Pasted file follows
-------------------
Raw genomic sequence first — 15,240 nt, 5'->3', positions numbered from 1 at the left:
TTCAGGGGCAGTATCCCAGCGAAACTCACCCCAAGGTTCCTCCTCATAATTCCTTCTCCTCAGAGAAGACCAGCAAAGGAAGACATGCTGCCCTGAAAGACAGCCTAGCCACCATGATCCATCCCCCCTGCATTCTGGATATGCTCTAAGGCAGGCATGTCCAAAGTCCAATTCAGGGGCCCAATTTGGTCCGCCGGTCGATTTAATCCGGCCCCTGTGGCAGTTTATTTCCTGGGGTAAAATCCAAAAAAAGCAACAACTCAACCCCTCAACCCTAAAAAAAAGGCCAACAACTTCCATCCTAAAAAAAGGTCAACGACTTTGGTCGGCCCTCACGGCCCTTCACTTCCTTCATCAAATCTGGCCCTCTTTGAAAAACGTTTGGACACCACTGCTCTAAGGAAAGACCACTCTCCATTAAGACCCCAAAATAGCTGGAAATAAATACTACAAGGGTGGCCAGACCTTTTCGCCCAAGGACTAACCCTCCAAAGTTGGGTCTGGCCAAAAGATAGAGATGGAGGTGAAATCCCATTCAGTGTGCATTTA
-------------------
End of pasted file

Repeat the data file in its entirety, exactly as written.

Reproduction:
Raw genomic sequence first — 15,240 nt, 5'->3', positions numbered from 1 at the left:
TTCAGGGGCAGTATCCCAGCGAAACTCACCCCAAGGTTCCTCCTCATAATTCCTTCTCCTCAGAGAAGACCAGCAAAGGAAGACATGCTGCCCTGAAAGACAGCCTAGCCACCATGATCCATCCCCCCTGCATTCTGGATATGCTCTAAGGCAGGCATGTCCAAAGTCCAATTCAGGGGCCCAATTTGGTCCGCCGGTCGATTTAATCCGGCCCCTGTGGCAGTTTATTTCCTGGGGTAAAATCCAAAAAAAGCAACAACTCAACCCCTCAACCCTAAAAAAAAGGCCAACAACTTCCATCCTAAAAAAAGGTCAACGACTTTGGTCGGCCCTCACGGCCCTTCACTTCCTTCATCAAATCTGGCCCTCTTTGAAAAACGTTTGGACACCACTGCTCTAAGGAAAGACCACTCTCCATTAAGACCCCAAAATAGCTGGAAATAAATACTACAAGGGTGGCCAGACCTTTTCGCCCAAGGACTAACCCTCCAAAGTTGGGTCTGGCCAAAAGATAGAGATGGAGGTGAAATCCCATTCAGTGTGCATTTA